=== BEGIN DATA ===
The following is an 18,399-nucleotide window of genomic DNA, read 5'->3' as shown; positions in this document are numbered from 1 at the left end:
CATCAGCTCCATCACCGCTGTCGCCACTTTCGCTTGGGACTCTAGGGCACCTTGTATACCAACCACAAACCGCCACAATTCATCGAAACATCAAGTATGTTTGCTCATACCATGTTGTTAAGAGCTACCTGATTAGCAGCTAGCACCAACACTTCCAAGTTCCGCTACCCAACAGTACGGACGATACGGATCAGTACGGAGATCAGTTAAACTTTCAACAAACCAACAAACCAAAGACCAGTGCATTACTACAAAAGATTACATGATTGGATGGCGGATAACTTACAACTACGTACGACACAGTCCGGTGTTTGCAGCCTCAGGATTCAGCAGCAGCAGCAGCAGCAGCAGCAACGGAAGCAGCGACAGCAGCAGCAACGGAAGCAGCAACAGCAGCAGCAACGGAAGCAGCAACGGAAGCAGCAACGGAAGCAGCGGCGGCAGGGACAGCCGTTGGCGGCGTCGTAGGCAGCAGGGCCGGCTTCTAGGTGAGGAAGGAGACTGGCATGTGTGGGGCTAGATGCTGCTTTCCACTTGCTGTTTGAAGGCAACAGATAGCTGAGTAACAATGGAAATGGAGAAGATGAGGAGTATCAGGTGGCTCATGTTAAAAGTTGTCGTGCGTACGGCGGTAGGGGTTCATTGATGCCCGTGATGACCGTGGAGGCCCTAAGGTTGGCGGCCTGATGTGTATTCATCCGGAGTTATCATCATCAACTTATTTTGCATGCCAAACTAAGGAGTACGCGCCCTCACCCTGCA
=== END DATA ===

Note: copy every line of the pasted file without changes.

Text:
The following is an 18,399-nucleotide window of genomic DNA, read 5'->3' as shown; positions in this document are numbered from 1 at the left end:
CATCAGCTCCATCACCGCTGTCGCCACTTTCGCTTGGGACTCTAGGGCACCTTGTATACCAACCACAAACCGCCACAATTCATCGAAACATCAAGTATGTTTGCTCATACCATGTTGTTAAGAGCTACCTGATTAGCAGCTAGCACCAACACTTCCAAGTTCCGCTACCCAACAGTACGGACGATACGGATCAGTACGGAGATCAGTTAAACTTTCAACAAACCAACAAACCAAAGACCAGTGCATTACTACAAAAGATTACATGATTGGATGGCGGATAACTTACAACTACGTACGACACAGTCCGGTGTTTGCAGCCTCAGGATTCAGCAGCAGCAGCAGCAGCAGCAGCAACGGAAGCAGCGACAGCAGCAGCAACGGAAGCAGCAACAGCAGCAGCAACGGAAGCAGCAACGGAAGCAGCAACGGAAGCAGCGGCGGCAGGGACAGCCGTTGGCGGCGTCGTAGGCAGCAGGGCCGGCTTCTAGGTGAGGAAGGAGACTGGCATGTGTGGGGCTAGATGCTGCTTTCCACTTGCTGTTTGAAGGCAACAGATAGCTGAGTAACAATGGAAATGGAGAAGATGAGGAGTATCAGGTGGCTCATGTTAAAAGTTGTCGTGCGTACGGCGGTAGGGGTTCATTGATGCCCGTGATGACCGTGGAGGCCCTAAGGTTGGCGGCCTGATGTGTATTCATCCGGAGTTATCATCATCAACTTATTTTGCATGCCAAACTAAGGAGTACGCGCCCTCACCCTGCA